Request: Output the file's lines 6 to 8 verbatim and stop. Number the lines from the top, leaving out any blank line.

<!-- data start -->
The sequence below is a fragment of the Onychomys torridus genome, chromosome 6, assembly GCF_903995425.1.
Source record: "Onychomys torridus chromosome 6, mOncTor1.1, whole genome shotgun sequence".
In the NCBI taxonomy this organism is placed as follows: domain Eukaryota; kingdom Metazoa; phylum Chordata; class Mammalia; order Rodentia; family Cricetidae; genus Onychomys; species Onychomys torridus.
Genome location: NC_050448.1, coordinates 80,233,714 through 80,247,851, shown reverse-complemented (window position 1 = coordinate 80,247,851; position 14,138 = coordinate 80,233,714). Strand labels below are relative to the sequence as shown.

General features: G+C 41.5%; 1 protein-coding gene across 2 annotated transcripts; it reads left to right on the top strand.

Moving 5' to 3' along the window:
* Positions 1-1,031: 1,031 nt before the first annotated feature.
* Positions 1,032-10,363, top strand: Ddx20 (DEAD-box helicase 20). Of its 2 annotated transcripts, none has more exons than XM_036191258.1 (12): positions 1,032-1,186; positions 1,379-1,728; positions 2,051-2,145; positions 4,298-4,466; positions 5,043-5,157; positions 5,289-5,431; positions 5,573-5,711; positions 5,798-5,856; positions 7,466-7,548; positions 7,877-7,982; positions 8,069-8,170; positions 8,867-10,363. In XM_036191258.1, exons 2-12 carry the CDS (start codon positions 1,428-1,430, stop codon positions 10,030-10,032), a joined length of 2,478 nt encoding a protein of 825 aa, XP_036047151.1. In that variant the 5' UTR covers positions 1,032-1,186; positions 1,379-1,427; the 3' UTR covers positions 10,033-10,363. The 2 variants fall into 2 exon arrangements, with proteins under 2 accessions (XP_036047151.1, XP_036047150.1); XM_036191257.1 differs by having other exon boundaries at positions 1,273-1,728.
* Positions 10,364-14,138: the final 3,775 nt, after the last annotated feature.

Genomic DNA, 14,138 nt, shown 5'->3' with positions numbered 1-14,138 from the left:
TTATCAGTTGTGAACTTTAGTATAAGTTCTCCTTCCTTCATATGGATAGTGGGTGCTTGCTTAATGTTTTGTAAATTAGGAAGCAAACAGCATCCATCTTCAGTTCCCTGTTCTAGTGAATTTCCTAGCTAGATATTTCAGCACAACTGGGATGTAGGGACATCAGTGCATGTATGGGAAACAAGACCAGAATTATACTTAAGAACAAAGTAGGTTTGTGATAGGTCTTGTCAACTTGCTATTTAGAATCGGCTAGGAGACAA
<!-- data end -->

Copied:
Moving 5' to 3' along the window:
* Positions 1-1,031: 1,031 nt before the first annotated feature.
* Positions 1,032-10,363, top strand: Ddx20 (DEAD-box helicase 20). Of its 2 annotated transcripts, none has more exons than XM_036191258.1 (12): positions 1,032-1,186; positions 1,379-1,728; positions 2,051-2,145; positions 4,298-4,466; positions 5,043-5,157; positions 5,289-5,431; positions 5,573-5,711; positions 5,798-5,856; positions 7,466-7,548; positions 7,877-7,982; positions 8,069-8,170; positions 8,867-10,363. In XM_036191258.1, exons 2-12 carry the CDS (start codon positions 1,428-1,430, stop codon positions 10,030-10,032), a joined length of 2,478 nt encoding a protein of 825 aa, XP_036047151.1. In that variant the 5' UTR covers positions 1,032-1,186; positions 1,379-1,427; the 3' UTR covers positions 10,033-10,363. The 2 variants fall into 2 exon arrangements, with proteins under 2 accessions (XP_036047151.1, XP_036047150.1); XM_036191257.1 differs by having other exon boundaries at positions 1,273-1,728.